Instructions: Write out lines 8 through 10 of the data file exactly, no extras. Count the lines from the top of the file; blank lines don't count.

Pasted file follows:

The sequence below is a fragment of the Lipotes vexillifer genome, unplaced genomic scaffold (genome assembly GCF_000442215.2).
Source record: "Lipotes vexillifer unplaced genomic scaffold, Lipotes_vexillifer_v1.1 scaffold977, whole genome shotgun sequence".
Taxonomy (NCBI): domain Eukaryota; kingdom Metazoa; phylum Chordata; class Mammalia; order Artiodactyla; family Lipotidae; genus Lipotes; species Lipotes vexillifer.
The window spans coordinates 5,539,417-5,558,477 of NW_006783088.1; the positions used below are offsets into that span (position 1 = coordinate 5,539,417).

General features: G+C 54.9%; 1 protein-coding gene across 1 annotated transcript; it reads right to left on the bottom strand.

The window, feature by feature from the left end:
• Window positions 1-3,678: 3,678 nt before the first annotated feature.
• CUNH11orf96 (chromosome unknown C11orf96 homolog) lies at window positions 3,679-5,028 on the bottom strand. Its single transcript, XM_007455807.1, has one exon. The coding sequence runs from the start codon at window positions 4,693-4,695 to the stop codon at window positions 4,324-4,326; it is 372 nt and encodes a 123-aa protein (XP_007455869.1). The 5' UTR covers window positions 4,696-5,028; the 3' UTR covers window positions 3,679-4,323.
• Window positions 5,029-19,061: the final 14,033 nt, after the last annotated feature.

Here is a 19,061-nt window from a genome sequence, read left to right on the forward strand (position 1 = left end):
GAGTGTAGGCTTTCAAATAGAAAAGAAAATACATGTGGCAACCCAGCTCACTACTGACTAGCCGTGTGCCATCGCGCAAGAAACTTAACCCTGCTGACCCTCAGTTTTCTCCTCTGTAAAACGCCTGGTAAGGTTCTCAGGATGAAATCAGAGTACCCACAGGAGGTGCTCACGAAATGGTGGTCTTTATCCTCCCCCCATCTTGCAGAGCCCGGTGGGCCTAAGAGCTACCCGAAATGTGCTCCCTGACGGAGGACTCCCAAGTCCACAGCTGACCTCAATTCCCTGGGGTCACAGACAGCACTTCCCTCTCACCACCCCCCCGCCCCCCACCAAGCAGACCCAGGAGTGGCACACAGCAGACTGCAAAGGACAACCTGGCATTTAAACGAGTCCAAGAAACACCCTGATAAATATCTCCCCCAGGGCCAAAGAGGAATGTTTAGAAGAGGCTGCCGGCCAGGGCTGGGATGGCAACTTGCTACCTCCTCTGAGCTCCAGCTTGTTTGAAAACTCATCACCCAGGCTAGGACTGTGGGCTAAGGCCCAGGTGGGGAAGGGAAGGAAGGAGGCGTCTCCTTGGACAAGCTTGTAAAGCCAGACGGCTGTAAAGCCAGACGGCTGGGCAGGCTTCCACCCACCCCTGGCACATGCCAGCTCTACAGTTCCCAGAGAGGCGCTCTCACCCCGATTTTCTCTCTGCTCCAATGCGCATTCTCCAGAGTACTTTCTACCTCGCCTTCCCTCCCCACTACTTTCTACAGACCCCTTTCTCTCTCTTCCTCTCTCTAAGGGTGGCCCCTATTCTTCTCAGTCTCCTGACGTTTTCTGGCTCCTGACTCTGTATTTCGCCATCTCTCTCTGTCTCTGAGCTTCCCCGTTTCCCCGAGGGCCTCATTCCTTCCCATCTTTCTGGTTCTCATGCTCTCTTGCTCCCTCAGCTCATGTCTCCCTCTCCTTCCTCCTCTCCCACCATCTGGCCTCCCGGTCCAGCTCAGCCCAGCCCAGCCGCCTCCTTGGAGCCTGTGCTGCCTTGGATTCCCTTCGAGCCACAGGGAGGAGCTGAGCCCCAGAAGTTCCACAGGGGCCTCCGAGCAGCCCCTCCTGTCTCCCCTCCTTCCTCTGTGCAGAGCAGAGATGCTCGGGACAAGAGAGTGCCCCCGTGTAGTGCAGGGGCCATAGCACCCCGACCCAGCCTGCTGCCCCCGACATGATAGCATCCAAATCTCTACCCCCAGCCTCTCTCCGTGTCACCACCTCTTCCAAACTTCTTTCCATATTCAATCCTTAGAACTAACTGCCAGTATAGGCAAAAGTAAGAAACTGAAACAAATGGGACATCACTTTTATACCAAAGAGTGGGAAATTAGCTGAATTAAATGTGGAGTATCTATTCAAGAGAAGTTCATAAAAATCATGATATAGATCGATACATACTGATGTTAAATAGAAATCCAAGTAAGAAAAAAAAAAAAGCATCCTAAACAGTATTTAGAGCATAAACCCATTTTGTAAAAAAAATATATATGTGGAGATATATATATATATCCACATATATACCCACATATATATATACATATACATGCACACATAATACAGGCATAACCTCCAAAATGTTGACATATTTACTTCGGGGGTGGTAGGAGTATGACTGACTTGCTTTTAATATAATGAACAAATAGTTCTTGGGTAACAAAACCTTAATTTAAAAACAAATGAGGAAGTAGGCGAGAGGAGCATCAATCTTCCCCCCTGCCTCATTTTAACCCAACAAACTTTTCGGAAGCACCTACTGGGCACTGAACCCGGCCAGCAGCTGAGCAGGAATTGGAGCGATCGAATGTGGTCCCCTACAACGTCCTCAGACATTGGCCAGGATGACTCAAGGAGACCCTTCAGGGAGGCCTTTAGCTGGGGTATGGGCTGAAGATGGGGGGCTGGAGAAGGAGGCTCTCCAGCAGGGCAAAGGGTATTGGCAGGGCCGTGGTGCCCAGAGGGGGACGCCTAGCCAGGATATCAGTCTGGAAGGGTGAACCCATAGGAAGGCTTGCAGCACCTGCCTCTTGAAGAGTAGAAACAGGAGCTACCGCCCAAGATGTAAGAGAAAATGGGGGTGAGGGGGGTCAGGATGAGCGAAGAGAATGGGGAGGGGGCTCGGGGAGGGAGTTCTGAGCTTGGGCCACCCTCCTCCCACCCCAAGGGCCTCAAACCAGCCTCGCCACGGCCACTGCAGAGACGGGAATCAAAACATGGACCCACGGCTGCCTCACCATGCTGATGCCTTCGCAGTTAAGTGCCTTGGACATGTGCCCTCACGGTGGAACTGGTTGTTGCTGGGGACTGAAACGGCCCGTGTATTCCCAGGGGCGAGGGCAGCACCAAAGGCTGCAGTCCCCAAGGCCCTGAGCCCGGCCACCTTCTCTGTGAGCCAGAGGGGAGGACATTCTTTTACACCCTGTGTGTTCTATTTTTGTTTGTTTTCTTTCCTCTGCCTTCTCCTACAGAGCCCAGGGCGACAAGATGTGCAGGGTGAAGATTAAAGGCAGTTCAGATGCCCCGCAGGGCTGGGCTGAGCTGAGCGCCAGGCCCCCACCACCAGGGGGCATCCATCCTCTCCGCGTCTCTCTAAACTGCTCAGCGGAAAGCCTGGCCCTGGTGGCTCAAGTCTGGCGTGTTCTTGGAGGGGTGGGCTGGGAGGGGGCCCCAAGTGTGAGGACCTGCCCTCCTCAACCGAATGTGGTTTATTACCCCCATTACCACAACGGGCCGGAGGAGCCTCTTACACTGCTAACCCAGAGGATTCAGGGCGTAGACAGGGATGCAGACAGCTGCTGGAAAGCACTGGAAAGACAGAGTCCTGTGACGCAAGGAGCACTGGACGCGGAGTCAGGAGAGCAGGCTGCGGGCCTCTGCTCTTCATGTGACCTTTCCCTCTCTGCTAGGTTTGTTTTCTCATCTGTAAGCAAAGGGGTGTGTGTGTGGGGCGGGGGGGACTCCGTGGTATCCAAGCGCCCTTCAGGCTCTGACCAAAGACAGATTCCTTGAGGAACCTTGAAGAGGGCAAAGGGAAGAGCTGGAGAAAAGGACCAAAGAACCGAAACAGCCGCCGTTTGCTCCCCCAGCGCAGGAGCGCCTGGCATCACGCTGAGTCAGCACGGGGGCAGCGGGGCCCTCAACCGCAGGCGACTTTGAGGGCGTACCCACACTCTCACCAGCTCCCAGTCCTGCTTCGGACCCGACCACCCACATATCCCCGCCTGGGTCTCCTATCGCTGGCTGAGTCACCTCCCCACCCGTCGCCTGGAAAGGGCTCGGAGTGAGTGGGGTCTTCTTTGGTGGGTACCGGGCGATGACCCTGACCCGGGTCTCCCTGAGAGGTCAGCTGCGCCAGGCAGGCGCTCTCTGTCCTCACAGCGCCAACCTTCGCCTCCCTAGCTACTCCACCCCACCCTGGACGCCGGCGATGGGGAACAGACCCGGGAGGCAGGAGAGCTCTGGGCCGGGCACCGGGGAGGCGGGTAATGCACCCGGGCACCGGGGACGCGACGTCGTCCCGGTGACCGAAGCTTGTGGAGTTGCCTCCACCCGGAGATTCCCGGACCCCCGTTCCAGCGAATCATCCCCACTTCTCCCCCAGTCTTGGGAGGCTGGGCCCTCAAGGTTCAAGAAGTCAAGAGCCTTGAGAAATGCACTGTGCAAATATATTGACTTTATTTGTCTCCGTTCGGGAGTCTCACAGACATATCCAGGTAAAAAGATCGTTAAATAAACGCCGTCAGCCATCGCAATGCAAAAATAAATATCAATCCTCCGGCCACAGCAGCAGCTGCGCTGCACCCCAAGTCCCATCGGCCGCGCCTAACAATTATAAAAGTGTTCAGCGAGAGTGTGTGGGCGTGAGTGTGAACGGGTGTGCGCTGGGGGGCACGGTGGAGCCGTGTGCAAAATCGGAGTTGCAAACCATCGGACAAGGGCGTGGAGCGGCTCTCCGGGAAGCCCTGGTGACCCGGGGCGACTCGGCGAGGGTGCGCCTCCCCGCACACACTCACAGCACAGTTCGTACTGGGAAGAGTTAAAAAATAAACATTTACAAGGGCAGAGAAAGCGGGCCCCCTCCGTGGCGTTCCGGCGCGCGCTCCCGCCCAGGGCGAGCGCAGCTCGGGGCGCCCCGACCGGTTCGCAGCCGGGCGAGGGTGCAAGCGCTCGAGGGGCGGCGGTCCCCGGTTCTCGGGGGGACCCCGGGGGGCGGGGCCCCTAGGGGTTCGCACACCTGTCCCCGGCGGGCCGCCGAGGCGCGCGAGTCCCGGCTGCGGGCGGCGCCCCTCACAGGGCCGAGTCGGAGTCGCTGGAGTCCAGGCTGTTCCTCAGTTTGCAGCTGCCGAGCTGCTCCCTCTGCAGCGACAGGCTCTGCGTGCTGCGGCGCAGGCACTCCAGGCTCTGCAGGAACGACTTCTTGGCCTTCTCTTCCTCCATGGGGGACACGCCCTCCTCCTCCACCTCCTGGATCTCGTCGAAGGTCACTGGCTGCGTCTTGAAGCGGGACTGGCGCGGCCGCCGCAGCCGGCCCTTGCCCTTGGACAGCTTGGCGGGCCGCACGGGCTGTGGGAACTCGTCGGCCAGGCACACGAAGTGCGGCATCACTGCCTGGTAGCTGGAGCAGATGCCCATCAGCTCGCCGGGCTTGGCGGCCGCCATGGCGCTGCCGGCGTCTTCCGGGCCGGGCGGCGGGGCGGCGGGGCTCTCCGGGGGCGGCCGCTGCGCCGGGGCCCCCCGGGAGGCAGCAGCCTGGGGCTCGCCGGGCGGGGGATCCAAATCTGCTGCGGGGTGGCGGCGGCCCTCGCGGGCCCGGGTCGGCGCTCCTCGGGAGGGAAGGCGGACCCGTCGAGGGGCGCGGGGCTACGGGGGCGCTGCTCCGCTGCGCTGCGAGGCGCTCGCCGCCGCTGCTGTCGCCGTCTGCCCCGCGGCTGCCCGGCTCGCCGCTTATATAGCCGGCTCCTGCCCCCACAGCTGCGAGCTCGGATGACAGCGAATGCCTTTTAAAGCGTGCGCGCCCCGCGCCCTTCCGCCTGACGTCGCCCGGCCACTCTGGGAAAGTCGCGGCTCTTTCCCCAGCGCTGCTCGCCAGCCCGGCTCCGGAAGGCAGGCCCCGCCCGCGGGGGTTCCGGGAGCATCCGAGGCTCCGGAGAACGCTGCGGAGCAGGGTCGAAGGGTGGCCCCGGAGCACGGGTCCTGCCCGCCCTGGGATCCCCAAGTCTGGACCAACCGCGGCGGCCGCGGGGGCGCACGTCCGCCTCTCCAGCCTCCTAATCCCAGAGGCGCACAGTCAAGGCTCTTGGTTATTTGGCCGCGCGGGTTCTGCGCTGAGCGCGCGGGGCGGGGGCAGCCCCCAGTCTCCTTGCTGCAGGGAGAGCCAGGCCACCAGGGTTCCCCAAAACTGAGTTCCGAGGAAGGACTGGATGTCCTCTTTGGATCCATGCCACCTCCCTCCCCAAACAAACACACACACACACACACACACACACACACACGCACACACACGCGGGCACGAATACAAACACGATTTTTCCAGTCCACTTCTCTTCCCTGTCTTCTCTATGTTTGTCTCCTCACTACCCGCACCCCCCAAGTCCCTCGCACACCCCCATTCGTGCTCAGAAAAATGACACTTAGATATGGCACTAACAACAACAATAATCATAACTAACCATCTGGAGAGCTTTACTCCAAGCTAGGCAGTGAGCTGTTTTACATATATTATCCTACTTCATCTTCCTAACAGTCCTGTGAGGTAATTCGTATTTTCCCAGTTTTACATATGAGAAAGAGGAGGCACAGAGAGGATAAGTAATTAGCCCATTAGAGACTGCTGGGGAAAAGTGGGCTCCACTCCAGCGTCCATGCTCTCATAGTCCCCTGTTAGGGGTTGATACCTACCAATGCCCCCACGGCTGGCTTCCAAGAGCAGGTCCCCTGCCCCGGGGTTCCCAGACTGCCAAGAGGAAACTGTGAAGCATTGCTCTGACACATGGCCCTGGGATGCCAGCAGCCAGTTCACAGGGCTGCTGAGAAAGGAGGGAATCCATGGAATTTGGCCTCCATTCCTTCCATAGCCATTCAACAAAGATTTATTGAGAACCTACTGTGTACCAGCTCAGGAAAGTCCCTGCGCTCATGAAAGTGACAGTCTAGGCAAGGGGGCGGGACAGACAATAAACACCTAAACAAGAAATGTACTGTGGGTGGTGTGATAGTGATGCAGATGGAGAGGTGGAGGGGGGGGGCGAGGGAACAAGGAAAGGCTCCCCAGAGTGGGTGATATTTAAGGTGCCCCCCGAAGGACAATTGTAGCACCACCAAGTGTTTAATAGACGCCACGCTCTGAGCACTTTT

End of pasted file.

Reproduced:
• CUNH11orf96 (chromosome unknown C11orf96 homolog) lies at window positions 3,679-5,028 on the bottom strand. Its single transcript, XM_007455807.1, has one exon. The coding sequence runs from the start codon at window positions 4,693-4,695 to the stop codon at window positions 4,324-4,326; it is 372 nt and encodes a 123-aa protein (XP_007455869.1). The 5' UTR covers window positions 4,696-5,028; the 3' UTR covers window positions 3,679-4,323.
• Window positions 5,029-19,061: the final 14,033 nt, after the last annotated feature.

Here is a 19,061-nt window from a genome sequence, read left to right on the forward strand (position 1 = left end):